Looking back at the last 18 months, it’s pretty remarkable how much has changed for my family and myself – personally and professionally. Welcomed our daughter to the world, and have worked at three different jobs! Amazing personal additions aside (that’s a story for a later date), I’m writing this post as a reflection piece on what two significant job transitions was like and how it all transpired. Let’s get started.

Understanding Where I Was At

There’s no denying that 2016 was a crazy year in just about every way for a lot of people. In many ways it was also a great year. Personally, my wife and I found out we’re expecting our second child, I started a new job and a career change and we completed a big house renovation.

Yet, of all those wonderful things, it was the career change that provided the most lessons learned, challenges overcome and adversities faced. A bit of background first.

From June 2010 to August 2016, I worked for Columbia College Chicago. Initially as a Database Communications Specialist (developing, maintaining and administering the CRM for undergraduate admissions), among other things. After three years in that role, I accepted a small promotion to CRM Systems Manager, where I fully managed the CRM for all of admissions, and increased coordination management of various systems that communicated with our CRM.

One of the largest projects included a CRM switch to Salesforce and that implementation process which was rife with complications. Ultimately, it was a challenging job in many ways, and in many ways, it was not what I wanted to do.

There were certainly some personnel changes that altered my enjoyment at the institutional level (I saw a lot of friends leave), but ultimately it wasn’t a job or a field I wanted to work in. It never truly interested me, inspired me or made me excited to go to work.

Through all those years, I had continued to dabble on the side in various creative projects that did that job of inspiring me and “scratching my creative itch” as I often described it to people.

My collegiate training is in print journalism. With a BA, writing was my professional training and it was my passion. I continued to write for the ten years after graduation, but it was either freelance, blogging, personal or occasionally collaborative.

I dabbled in professional photography, another area where I had developed some considerable skills, but never truly sought out a professional career other than a short stint in 2010 as a wedding photographer.

Through freelance, I was a Social Media Editor for the YMCA of America for nearly four years, writing social posts on the national Twitter and Facebook networks. It was something I was good at, enjoyed and kept my mind sharp while I coasted down the river of my tech career at Columbia College Chicago.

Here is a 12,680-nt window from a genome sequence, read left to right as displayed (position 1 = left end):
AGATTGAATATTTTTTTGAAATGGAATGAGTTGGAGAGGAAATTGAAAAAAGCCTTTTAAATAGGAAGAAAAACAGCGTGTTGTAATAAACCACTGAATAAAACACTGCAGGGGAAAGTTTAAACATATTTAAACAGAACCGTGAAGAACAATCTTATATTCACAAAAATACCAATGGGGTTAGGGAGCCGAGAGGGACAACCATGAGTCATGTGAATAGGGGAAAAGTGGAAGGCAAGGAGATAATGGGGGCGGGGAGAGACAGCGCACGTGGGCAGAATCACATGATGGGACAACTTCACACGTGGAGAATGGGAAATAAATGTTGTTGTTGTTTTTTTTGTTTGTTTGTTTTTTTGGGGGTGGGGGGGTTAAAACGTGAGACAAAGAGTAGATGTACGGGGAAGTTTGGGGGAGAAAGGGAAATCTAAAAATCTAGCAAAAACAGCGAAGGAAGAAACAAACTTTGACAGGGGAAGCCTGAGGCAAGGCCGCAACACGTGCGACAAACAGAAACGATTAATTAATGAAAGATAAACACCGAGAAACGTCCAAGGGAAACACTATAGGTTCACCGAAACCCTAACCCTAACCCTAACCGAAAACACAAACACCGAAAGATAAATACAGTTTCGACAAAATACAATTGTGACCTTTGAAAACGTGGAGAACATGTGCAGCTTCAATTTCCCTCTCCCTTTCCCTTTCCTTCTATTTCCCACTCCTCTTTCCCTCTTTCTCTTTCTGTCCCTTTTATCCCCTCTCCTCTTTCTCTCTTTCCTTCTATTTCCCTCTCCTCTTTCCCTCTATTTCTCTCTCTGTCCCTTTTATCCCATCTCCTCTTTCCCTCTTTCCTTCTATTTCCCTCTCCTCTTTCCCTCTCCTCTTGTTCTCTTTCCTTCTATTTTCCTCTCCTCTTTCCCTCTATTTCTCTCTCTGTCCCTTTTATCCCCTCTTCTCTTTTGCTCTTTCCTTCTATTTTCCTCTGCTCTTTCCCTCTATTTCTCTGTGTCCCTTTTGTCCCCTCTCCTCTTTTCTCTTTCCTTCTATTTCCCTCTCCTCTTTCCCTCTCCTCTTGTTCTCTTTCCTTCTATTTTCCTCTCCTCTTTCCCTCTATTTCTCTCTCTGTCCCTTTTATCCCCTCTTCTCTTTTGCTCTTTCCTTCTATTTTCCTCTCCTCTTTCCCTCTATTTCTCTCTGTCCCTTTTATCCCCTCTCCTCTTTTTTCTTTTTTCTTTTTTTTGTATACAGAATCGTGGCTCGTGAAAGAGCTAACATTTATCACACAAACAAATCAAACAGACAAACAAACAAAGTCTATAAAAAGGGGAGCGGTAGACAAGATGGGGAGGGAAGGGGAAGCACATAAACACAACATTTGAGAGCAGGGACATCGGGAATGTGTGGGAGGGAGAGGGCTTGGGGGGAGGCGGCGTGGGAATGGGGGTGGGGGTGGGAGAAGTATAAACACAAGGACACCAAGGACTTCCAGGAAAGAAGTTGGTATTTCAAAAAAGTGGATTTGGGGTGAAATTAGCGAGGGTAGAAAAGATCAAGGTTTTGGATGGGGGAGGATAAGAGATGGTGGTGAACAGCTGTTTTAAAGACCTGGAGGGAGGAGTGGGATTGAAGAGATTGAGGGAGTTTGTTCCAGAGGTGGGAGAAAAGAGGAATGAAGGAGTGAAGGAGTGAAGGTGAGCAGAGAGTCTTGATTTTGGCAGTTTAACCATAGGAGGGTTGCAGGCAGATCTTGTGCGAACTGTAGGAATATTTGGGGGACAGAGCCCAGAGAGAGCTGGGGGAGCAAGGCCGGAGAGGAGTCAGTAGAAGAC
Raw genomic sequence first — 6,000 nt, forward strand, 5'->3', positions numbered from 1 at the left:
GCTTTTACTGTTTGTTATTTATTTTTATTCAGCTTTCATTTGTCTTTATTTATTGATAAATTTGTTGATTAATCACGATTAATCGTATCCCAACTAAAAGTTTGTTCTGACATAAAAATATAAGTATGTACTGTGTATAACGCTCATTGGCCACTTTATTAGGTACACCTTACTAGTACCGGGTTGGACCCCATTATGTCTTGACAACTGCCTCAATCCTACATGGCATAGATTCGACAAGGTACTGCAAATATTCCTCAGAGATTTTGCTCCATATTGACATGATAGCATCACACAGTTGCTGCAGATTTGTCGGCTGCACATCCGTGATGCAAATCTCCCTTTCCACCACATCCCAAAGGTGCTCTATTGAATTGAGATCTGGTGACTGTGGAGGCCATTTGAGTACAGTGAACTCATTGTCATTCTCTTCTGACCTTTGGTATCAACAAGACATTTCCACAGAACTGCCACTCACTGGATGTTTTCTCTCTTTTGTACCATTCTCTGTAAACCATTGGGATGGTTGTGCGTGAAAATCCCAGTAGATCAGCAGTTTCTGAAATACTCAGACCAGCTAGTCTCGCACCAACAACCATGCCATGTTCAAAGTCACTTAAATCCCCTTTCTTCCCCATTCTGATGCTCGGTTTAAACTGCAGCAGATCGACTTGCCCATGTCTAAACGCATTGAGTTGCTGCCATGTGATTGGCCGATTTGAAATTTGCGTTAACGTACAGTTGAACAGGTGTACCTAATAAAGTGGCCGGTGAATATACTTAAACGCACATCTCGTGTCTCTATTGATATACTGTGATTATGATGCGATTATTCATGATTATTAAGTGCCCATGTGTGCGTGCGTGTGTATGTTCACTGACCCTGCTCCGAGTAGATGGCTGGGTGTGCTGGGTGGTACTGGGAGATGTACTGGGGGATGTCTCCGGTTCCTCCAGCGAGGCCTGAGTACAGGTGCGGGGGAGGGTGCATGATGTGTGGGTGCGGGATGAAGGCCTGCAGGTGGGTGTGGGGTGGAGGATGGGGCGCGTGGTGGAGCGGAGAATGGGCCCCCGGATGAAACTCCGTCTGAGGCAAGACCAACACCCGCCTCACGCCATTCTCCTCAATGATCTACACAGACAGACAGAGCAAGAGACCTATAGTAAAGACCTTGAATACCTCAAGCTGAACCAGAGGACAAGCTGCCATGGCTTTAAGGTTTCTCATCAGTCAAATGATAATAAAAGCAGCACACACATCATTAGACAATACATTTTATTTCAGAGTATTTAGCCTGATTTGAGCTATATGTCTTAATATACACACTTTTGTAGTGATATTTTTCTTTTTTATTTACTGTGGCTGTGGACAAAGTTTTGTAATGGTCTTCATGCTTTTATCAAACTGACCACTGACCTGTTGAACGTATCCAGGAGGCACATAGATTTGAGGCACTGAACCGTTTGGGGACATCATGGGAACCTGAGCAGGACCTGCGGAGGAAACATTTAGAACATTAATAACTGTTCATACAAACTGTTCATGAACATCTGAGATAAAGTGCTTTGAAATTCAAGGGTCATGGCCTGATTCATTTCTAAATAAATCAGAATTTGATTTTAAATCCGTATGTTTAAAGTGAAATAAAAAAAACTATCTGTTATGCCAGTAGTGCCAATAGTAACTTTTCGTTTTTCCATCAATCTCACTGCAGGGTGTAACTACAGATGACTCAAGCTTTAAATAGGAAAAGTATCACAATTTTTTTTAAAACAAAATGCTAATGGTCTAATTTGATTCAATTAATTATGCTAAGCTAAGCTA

All of this is necessary to provide the context for my decision to make a job change. In about March of 2016, I really ramped-up my job search. The things that had once kept me complacent and happy enough at CCC, no longer did the trick.

The Search and Rebranding Myself

Once I’d made up my mind that it was time for a change, I began subscribing to various Colorado job sites. Andrew Hudson’s Job List, Built In Colorado, and kept my eye on postings on LinkedIn.

I knew that getting back to my creative roots was the real goal, but I recognized that my career in tech fields for the last six were sincere limitations in finding a position I wanted and proving my qualifications.

Imagine that you’re a hiring manager. You’re hiring for a position that calls for skills that include social media marketing, copywriting, and other related creative talents. Now imagine, you see my resume on your screen and the most recent job is CRM Systems Manager. The most recent creative job on my resume was at The Onion in 2010. Hardly relevant anymore. It’s easy to see how my resume would get glossed over rather quickly.

After applying for a number of jobs that spoke to me on that creative base that I desired, and not getting any interviews, I took a step back to evaluate my process.

My resume looked good professionally, I had ten years of experience in the workforce with a vast set of skills, but after reading some tips from career experts online, I realized what my resume lacked was FOCUS.

I was applying for creative industry jobs with a technology focused resume. It didn’t make any sense. So, I took a few weeks off from applying for jobs and I focused on redesigning my resume to stand out – visually AND proficiently.

I looked at other resumes online. Templates to follow. Resumes people had on their websites. Resumes for similar jobs and skill sets that I wanted. What I found was rather remarkable.

The majority of people out there have a boring resume! Built in Microsoft Word, or any other text program. Name, phone and email aligned left on the top or to the right. Experience and Education in bold letters. Tons of details below each job. All heavy text and all visually uninteresting. You could copy and paste one applicants name for another and you’d never know the difference. All that was true until I stumbled upon a smattering of graphic design resumes.